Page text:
If your child wants only donuts for breakfast, don’t be afraid to say no, and then bring only acceptable foods into the house. Your first duty is to be a parent, not a friend to your children. If you’ve figured out that you were - or are still - that kid, can you recover? Absolutely! You can make new decisions when you take responsibility for yourself and strike out to become who and what you want to be. This includes learning to eat the right foods knowing they are building blocks for rebuilding yourself. Remember that your nervous system directs this whole process so be sure to get your structure/nervous system checked out and/or maintained by a good chiropractor (like me – lol!)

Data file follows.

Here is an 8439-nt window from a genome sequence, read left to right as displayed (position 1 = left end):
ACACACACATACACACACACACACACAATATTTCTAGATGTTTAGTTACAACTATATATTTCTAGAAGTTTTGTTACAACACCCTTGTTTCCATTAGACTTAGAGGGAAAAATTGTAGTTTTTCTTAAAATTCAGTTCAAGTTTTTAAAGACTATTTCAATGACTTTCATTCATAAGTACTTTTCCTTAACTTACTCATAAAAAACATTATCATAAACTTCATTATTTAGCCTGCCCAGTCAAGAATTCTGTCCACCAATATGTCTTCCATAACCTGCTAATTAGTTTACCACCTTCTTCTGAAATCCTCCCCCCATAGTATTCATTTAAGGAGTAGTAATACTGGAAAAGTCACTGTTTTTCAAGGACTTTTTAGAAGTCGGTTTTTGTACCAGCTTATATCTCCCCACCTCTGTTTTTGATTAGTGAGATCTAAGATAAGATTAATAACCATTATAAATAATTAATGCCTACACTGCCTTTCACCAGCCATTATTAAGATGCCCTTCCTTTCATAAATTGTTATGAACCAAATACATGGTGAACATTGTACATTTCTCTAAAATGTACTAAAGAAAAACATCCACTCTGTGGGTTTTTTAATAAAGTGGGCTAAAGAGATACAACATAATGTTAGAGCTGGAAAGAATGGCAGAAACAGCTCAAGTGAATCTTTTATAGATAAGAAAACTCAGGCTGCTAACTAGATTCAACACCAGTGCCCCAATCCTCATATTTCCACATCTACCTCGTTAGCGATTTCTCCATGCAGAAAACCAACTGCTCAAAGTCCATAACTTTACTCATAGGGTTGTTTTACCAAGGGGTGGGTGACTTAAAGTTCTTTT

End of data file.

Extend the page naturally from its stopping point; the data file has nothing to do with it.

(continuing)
Foods for life should start with mother’s milk whenever possible for every baby. If supplemental milk is needed, goat or sheep milk is next best. Healthy carbohydrates, such as pure maple syrup, should be added. This helps compensate for the slower physical developmental rate of humans over animals and the reason why supplemental milk should be chosen from animals similar in size to humans. Milk fat globulins in cow’s milk are too large for an undeveloped digestive system, and often lead to allergies.
The next food for infants should be organic vegetables and fruits. Healthy children are drawn to certain colors and tastes and are usually interested in trying each taste: sweet, sour, salty, bitter, pungent, and astringent. Ayurvedic medicine suggests adjusting these six tastes according to one’s specific constitution for good health and overall balance. Healthy kids of all ages intuitively know what they need!